Also on the back is a catalog of ports for display and audio configurations. The single USB-C (upstream) port was all that I needed to get my MacBook Pro connected (and extended,) all while the laptop was being charged with LG's 80W output. Standard USB-A and HDMI slots are available, too, and will come in handy if you want to pair two devices simultaneously to the monitor. For instance, you can hook up a Nintendo Switch to broadcast onto the bottom half of the monitor, while a MacBook powers the upper half to manage a live stream. This is a 16:18 display, after all, so it can technically field a dual-screen layout of 21.5-inch, 16:9 dimensions. (Think two smaller monitors stacked on top of each other.)

More: How to choose the right monitor layout for working from home


There's no shortage of ports with the DualUp. 

June Wan/ZDNET


Now, for the fun part: using the actual thing. There's really no "right way" to use a 16:18 monitor, so the DualUp experience begins with opening one or two programs and tabs and moving them around until you find the best fit.

My primary layout (see below) consists of one full browser tab on the right side and two more windows stacked on the left -- one for browsing and fact-checking and the other for music and video playing. With a taller monitor, I'm able to see a lot more of, say, a blog post without needing to scroll around. Naturally, it's very beneficial when writing and editing articles and wanting to get a scope of the overall structure and appearance. It's quite refreshing being able to visualize so much information with minimal head movement.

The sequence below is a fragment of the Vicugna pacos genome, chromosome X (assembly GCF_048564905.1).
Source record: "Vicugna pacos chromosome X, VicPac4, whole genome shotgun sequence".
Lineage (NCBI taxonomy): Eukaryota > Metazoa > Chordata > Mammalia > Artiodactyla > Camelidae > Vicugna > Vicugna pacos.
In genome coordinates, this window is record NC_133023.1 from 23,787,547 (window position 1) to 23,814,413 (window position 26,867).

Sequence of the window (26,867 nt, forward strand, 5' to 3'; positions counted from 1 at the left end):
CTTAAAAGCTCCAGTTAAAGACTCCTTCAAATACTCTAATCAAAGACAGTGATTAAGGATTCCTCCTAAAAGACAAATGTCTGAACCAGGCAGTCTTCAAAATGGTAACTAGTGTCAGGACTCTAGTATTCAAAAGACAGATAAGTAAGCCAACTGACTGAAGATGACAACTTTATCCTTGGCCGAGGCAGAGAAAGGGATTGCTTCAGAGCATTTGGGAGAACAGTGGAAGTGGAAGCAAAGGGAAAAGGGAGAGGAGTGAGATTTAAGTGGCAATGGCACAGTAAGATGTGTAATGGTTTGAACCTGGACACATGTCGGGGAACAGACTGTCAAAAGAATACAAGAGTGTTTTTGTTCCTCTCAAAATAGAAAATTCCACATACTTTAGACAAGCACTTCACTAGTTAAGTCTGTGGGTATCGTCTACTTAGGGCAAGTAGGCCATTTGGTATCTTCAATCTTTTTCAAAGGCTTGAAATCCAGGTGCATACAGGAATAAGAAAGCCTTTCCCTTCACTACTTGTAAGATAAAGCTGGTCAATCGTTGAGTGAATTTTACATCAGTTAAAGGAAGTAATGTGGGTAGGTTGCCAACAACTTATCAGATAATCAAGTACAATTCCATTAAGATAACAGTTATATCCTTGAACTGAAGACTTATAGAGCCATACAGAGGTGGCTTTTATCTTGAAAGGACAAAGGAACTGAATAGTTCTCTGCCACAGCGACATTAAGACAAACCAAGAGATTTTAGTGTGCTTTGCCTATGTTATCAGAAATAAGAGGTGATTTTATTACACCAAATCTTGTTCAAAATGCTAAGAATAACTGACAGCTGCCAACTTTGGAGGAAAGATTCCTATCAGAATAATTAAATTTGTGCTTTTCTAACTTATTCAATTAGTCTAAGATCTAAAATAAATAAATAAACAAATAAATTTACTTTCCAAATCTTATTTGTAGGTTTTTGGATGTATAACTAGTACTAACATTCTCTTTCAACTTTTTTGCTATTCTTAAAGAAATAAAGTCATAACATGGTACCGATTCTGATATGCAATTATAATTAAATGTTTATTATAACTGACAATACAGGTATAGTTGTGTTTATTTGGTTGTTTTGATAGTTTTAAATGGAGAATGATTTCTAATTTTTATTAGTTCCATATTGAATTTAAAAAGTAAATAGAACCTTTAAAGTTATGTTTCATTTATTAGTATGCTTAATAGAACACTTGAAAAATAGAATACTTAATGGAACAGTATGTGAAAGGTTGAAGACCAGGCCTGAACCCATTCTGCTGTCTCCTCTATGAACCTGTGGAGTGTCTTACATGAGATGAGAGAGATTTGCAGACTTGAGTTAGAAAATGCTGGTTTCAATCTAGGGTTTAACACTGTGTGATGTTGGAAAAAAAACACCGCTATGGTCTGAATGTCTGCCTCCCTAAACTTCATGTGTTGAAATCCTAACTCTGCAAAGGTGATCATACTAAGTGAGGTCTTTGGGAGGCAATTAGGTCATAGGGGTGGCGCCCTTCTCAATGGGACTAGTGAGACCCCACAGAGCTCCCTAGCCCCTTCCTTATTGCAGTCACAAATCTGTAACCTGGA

As for other professions, the DualUp display is excellent for scanning through spreadsheets, developing and coding, and even video editing layers upon layers of assets. Basically, it's a killer monitor for vertical content consumption.

More: Samsung's $3,499 Odyssey Ark gaming monitor is a sight to behold


Rotating the DualUp monitor creates an 18:16 aspect ratio, meaning the bottom and top sides become wider.

June Wan/ZDNET